A new operational iceberg forecasting model is under development at the Canadian Ice Service (CIS). The model deals with iceberg drift, deterioration, and calving. One of the main features of the new model is the utilization of detailed environmental conditions. In particular, the vertical distribution of water current is used to calculate water drag forces. An accurate description of keel geometry is, therefore, needed in order to take advantage of the detailed water current information. This paper describes the analyses done to determine the geometry of iceberg keels and sails. The objective was to provide refined input for the iceberg drift section of the forecasting model. Available iceberg data were used to create empirical equations which describe keel crosssectional areas at different depth intervals from a given waterline length. The equations also determine sail area, draft, and mass as functions of waterline length. This is the first investigation that determines geometry in detail.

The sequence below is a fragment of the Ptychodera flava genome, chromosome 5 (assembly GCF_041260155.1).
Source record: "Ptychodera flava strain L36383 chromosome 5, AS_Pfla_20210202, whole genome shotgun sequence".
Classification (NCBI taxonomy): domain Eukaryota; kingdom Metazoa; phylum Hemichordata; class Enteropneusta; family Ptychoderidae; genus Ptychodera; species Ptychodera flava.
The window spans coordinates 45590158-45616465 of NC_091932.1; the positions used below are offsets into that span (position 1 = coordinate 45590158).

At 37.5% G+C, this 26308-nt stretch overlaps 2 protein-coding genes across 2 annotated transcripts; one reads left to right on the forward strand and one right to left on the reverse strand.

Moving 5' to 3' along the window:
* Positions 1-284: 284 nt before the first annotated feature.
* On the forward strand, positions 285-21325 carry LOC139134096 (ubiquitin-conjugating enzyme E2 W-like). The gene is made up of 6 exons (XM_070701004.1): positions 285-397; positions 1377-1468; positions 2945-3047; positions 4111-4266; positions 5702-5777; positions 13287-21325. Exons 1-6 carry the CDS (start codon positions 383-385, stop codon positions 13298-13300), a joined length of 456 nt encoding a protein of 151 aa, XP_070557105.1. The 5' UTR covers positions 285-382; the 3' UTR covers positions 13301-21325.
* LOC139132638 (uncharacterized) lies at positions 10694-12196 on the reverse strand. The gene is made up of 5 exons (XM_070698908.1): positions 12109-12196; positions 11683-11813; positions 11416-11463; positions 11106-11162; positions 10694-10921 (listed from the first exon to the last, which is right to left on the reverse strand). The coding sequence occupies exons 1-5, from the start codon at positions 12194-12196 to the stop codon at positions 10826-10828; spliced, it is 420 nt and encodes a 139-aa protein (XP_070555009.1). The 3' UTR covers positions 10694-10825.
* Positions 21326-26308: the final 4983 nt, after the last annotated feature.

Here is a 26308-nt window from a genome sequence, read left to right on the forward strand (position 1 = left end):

The development of the Grand Banks of Canada for oil and gas production requires reliable forecasting of iceberg and bergy bit drift and deterioration, to ensure the safety of offshore structures and shipping operations. A new operational model has been developed at the Canadian Ice Service (CIS) in response to emerging forecasting requirements. The model deals with the drift, deterioration, and calving of icebergs. One of the main features of the model is employing detailed environmental forcing information in order to improve accuracy of the forecasts. In particular, detailed vertical profiles of water current are used to calculate water drag forces, which lead to significant improvements in predicted drift tracks. Previous prediction models assumed a uniform current independent of depth. Naturally, an estimate of keel area variation with depth is needed for appropriate evaluation of drag forces.

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